A very rich business leader with a great deal of political influence
Did you know that only two Russians made the Forbes 2022 list of the world’s hundred richest individuals? By contrast, there were 37 American names there.
Yet, if you Google “oligarchs” you will find a gallery of photos almost entirely depicting wealthy Russians. These billionaires, according to much of the mainstream media, are the bad guys that have shaped and supported Putin’s invasion of Ukraine.
But what about North America’s billionaire class? Are the super-rich here simply magnificently talented business people and philanthropists with little interest in shaping political decisions? Or are they also oligarchs who, along with their European counterparts, have been complicit in the proxy war in the Ukraine that many believe NATO has deliberately promoted and fostered?
The evidence suggests that America's billionaires are not detached bystanders and have considerable ability to shape government direction. That ability was massively reinforced after the 2010 U.S. Supreme Court, Citizens United vs Federal Election Commission decision. It was a ruling that gave corporations the constitutional right to spend unlimited amounts of money during electoral campaigns. Basically, the Court ruled it’s fine for American “democracy” to be controlled by dollars, instead of by voters.
Did this open the doors to oligarchical governance? Former US president, Jimmy Carter clearly thought so.
"Now it (America) is just an oligarchy with unlimited political bribery being the essence of getting the nominations for president or being elected president. And the same thing applies to governors, and U.S. Senators and Congress members. So now we’ve just seen a subversion of our political system as a payoff to major contributors who want and expect and sometimes get favours for themselves after the election is over.”
The effect of the Supreme Courth decision was dramatic. US dark money expenditures increased from less than $5 million in 2006 to more than $300 million in the (post Citizens United) 2012 election cycle. Why was that? Could it be that the wealthy few, their names hidden behind political action committees, saw clearly the opportunity to influence, shape and push government policies and decisions?
Are politics so different in Canada?
Nothing approaching the Citizens United decision has, as yet, damaged Canada’s electoral process. It would be a mistake, however, to assume that we don’t have our own version of behind the scenes, oligarchical government.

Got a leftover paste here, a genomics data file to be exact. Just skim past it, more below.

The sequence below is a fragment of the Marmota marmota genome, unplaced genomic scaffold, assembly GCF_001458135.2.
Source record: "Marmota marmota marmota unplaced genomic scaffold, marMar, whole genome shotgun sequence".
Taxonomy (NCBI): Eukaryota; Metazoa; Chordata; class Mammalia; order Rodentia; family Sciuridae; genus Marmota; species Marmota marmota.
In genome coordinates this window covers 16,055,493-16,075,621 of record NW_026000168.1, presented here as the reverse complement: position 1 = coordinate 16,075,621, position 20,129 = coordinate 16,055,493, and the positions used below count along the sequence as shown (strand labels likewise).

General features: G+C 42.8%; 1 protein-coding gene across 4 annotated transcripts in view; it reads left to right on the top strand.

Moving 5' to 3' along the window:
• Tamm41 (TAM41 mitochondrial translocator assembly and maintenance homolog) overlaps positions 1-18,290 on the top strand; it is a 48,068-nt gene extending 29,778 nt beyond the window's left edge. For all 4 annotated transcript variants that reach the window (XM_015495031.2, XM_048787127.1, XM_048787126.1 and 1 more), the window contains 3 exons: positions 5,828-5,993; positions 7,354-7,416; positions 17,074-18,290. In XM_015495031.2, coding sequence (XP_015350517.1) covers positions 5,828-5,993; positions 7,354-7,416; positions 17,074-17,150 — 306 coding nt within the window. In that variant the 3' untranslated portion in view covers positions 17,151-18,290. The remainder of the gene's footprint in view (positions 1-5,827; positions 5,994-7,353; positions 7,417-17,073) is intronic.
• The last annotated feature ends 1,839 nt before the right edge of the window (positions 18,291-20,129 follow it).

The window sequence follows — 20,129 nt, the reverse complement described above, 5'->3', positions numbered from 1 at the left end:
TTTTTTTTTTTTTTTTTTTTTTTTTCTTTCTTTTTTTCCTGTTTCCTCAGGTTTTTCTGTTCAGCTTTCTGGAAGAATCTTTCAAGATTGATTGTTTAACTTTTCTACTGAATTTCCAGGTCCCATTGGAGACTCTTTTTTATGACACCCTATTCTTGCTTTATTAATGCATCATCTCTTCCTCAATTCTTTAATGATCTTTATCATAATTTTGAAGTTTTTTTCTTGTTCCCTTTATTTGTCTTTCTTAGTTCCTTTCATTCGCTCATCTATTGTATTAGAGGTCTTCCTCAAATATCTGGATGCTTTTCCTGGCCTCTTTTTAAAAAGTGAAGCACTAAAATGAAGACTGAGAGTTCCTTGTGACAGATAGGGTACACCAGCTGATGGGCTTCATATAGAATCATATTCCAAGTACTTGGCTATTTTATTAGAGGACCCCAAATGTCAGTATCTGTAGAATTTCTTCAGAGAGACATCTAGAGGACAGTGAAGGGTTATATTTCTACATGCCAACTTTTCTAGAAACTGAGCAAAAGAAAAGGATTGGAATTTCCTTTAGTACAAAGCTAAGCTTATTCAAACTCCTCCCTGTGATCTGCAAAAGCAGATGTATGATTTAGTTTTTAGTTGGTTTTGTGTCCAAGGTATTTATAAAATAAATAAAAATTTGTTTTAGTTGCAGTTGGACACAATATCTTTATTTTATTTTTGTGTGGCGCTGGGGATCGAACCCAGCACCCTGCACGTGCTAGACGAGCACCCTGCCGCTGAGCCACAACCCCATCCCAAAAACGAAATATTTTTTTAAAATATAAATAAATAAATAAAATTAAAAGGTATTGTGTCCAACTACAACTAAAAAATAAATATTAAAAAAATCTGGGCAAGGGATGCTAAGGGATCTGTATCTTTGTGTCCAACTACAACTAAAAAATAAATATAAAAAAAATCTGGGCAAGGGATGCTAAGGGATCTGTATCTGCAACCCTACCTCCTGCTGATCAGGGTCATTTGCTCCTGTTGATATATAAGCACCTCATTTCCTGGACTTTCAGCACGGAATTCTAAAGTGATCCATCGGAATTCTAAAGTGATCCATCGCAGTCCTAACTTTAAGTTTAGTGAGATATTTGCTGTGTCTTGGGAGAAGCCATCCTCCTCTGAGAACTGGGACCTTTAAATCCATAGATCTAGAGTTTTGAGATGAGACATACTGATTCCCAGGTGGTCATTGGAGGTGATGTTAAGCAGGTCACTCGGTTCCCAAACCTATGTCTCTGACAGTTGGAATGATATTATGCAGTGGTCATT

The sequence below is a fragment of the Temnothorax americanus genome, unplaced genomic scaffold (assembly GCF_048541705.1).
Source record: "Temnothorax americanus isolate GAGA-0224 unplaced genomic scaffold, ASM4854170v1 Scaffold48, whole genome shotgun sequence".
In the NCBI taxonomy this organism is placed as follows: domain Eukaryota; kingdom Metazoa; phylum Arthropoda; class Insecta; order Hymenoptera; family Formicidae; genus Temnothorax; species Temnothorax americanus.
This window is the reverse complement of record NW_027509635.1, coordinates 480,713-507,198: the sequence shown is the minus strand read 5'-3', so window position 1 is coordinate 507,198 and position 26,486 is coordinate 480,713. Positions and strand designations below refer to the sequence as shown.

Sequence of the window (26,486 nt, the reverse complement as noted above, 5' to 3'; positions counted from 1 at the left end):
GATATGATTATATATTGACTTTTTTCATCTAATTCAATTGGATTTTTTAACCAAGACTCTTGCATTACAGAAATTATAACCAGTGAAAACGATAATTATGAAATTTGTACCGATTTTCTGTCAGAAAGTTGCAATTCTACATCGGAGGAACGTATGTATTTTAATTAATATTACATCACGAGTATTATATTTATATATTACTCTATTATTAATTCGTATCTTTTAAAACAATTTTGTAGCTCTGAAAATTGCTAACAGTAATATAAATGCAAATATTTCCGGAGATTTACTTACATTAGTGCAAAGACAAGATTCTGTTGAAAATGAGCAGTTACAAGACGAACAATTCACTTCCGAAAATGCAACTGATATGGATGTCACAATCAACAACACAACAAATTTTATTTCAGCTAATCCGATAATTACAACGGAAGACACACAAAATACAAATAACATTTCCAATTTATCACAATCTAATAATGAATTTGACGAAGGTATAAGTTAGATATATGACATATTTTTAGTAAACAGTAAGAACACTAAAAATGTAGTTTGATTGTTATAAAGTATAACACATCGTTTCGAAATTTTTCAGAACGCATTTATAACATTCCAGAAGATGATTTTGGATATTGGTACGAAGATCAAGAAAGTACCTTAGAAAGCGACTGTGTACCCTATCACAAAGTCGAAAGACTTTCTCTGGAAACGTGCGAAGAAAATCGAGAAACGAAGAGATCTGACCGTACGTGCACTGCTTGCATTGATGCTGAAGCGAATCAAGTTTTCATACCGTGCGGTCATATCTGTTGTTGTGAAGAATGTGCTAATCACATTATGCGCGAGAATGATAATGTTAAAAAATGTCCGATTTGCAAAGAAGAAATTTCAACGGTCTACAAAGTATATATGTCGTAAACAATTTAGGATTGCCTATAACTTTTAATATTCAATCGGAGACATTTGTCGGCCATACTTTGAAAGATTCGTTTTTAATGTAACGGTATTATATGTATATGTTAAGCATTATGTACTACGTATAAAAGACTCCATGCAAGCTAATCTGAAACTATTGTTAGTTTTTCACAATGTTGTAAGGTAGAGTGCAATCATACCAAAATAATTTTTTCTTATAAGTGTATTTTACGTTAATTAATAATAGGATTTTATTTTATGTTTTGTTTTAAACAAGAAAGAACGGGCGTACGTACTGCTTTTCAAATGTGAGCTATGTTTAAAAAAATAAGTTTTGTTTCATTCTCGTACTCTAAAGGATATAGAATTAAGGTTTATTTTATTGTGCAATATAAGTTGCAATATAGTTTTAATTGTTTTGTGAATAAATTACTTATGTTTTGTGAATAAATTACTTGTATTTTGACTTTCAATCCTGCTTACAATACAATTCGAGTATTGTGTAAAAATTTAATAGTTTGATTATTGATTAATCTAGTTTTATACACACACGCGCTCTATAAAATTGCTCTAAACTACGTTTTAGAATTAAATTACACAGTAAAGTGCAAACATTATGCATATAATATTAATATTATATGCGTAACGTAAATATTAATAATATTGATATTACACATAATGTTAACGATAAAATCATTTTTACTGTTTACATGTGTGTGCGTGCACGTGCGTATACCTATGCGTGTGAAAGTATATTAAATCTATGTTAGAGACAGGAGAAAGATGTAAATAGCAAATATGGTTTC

Back in 2020, Memorial University professor, Alex Marland, published Whipped, Party Discipline in Canada, a meticulously researched book on party discipline in the Canadian parliamentary system. After 131 in-depth interviews with current and former Canadian politicians and political staff, Marland came to the following conclusions about the power of our party whip system.
- Most of Canada’s elected representatives have become peripheral actors with minimal opportunity to influence or oppose the party line.
- Instead power and policy decisions are concentrated in executive offices.
- Partisanship infuses not just executive offices, but also public administration.
- Caucus meetings, where traditionally party members debate together policies, are now largely training sessions in things like media management.
Some believe that Canada has the most rigid party discipline and whip system of any liberal democracy. If that's true, shouldn't the underlying question be: If there is minimal MP participation in the decision making process, who ultimately decides policies and directions in parliament? While Marland, himself, doesn’t address this, I strongly suspect it’s not just Justin Trudeau and his cabinet ministers.
Did you know that more than half of Trudeau cabinet members were actually trained at the World Economic Forum's Global Leaders for Tomorrow school? That this number is so large is particularly significant given that in 2017 Klaus Schwab, the executive chairman of the WEF, actually boasted of the WEF's penetration and influence on Canada's federal cabinet.
Even the Financial Post, hardly a media outlet given to promoting conspiracy theories, has sounded alarm bells about this cozy relationship.
“The WEF infiltration of Ottawa has never been a secret…... But it is far from being common knowledge among voters that the ideological model behind the Liberal policy machine, the steering mechanism that guides decisions and policies, is subversive and authoritarian." Terrance Corcoran
Is it possible that the Liberal government's strong connections with the WEF explains why the Trudeau government, supported by the NDP, chose to enact the Emergency Measures Act against a group of noisy, but essentially peaceful, truckers and their supporters? Was that over-the-top response a test case to see how easily Canadians would react to the loss of their civil liberties? If so, the oligarchs and corporate CEOs at this year's May meeting of the WEF in Davos must have been delighted with the passivity of our response as citizens.
And that is worrying. I fear we are taking our democracy for granted. We are assuming that there is no termite-like, deep state penetration of our government, and that our democratic institutions are working for the benefit of ordinary people.
But let's not underestimate the possibility that the oligarchs may have very different plans for us.